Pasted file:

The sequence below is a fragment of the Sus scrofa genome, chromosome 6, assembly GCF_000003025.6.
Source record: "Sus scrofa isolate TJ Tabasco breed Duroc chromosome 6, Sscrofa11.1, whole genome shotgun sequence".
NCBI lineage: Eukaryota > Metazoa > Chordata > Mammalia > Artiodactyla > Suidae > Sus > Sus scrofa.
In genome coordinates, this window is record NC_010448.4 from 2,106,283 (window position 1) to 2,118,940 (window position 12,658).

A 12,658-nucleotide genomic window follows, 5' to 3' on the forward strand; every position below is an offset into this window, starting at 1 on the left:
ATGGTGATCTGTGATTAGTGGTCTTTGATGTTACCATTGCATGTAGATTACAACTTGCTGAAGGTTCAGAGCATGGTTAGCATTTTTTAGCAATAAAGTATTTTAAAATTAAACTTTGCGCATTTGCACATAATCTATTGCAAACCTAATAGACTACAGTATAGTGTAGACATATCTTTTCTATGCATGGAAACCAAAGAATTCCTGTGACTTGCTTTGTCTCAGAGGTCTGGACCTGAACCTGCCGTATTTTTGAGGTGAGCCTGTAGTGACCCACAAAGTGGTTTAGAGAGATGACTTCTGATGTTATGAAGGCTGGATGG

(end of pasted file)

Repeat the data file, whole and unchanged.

The sequence below is a fragment of the Sus scrofa genome, chromosome 6, assembly GCF_000003025.6.
Source record: "Sus scrofa isolate TJ Tabasco breed Duroc chromosome 6, Sscrofa11.1, whole genome shotgun sequence".
NCBI lineage: Eukaryota > Metazoa > Chordata > Mammalia > Artiodactyla > Suidae > Sus > Sus scrofa.
In genome coordinates, this window is record NC_010448.4 from 2,106,283 (window position 1) to 2,118,940 (window position 12,658).

A 12,658-nucleotide genomic window follows, 5' to 3' on the forward strand; every position below is an offset into this window, starting at 1 on the left:
ATGGTGATCTGTGATTAGTGGTCTTTGATGTTACCATTGCATGTAGATTACAACTTGCTGAAGGTTCAGAGCATGGTTAGCATTTTTTAGCAATAAAGTATTTTAAAATTAAACTTTGCGCATTTGCACATAATCTATTGCAAACCTAATAGACTACAGTATAGTGTAGACATATCTTTTCTATGCATGGAAACCAAAGAATTCCTGTGACTTGCTTTGTCTCAGAGGTCTGGACCTGAACCTGCCGTATTTTTGAGGTGAGCCTGTAGTGACCCACAAAGTGGTTTAGAGAGATGACTTCTGATGTTATGAAGGCTGGATGG